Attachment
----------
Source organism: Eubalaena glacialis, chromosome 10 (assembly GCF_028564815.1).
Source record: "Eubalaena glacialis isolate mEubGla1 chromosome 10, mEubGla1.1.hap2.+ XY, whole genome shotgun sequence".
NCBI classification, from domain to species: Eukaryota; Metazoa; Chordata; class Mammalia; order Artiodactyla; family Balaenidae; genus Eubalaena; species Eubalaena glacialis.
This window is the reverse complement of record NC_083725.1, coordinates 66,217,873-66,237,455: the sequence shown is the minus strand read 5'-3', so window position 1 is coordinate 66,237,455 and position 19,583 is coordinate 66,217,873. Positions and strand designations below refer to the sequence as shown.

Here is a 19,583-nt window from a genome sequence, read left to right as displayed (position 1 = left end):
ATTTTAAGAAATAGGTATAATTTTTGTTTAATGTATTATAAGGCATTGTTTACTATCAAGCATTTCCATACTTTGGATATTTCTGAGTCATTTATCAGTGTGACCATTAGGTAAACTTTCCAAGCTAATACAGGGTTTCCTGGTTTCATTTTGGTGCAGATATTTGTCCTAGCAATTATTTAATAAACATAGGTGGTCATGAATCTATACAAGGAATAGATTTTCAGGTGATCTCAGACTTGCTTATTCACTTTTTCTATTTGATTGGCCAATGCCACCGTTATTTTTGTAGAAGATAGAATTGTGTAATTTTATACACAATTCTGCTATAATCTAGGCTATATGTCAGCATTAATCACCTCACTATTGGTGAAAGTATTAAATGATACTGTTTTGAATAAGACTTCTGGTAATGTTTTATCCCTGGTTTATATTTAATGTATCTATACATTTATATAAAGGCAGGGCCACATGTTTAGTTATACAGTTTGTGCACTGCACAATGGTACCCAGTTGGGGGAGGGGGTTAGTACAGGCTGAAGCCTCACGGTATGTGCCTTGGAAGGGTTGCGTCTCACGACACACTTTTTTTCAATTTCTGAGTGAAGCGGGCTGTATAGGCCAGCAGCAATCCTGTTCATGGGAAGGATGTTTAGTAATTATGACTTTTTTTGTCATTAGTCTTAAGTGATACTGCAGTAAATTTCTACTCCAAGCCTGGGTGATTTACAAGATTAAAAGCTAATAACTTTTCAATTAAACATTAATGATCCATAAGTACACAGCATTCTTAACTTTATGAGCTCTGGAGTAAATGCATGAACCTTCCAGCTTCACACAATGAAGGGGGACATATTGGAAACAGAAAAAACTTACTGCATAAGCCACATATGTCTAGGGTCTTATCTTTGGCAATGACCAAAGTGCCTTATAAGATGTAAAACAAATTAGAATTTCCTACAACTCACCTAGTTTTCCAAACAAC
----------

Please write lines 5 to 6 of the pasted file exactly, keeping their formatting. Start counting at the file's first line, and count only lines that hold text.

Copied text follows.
Here is a 19,583-nt window from a genome sequence, read left to right as displayed (position 1 = left end):
ATTTTAAGAAATAGGTATAATTTTTGTTTAATGTATTATAAGGCATTGTTTACTATCAAGCATTTCCATACTTTGGATATTTCTGAGTCATTTATCAGTGTGACCATTAGGTAAACTTTCCAAGCTAATACAGGGTTTCCTGGTTTCATTTTGGTGCAGATATTTGTCCTAGCAATTATTTAATAAACATAGGTGGTCATGAATCTATACAAGGAATAGATTTTCAGGTGATCTCAGACTTGCTTATTCACTTTTTCTATTTGATTGGCCAATGCCACCGTTATTTTTGTAGAAGATAGAATTGTGTAATTTTATACACAATTCTGCTATAATCTAGGCTATATGTCAGCATTAATCACCTCACTATTGGTGAAAGTATTAAATGATACTGTTTTGAATAAGACTTCTGGTAATGTTTTATCCCTGGTTTATATTTAATGTATCTATACATTTATATAAAGGCAGGGCCACATGTTTAGTTATACAGTTTGTGCACTGCACAATGGTACCCAGTTGGGGGAGGGGGTTAGTACAGGCTGAAGCCTCACGGTATGTGCCTTGGAAGGGTTGCGTCTCACGACACACTTTTTTTCAATTTCTGAGTGAAGCGGGCTGTATAGGCCAGCAGCAATCCTGTTCATGGGAAGGATGTTTAGTAATTATGACTTTTTTTGTCATTAGTCTTAAGTGATACTGCAGTAAATTTCTACTCCAAGCCTGGGTGATTTACAAGATTAAAAGCTAATAACTTTTCAATTAAACATTAATGATCCATAAGTACACAGCATTCTTAACTTTATGAGCTCTGGAGTAAATGCATGAACCTTCCAGCTTCACACAATGAAGGGGGACATATTGGAAACAGAAAAAACTTACTGCATAAGCCACATATGTCTAGGGTCTTATCTTTGGCAATGACCAAAGTGCCTTATAAGATGTAAAACAAATTAGAATTTCCTACAACTCACCTAGTTTTCCAAACAAC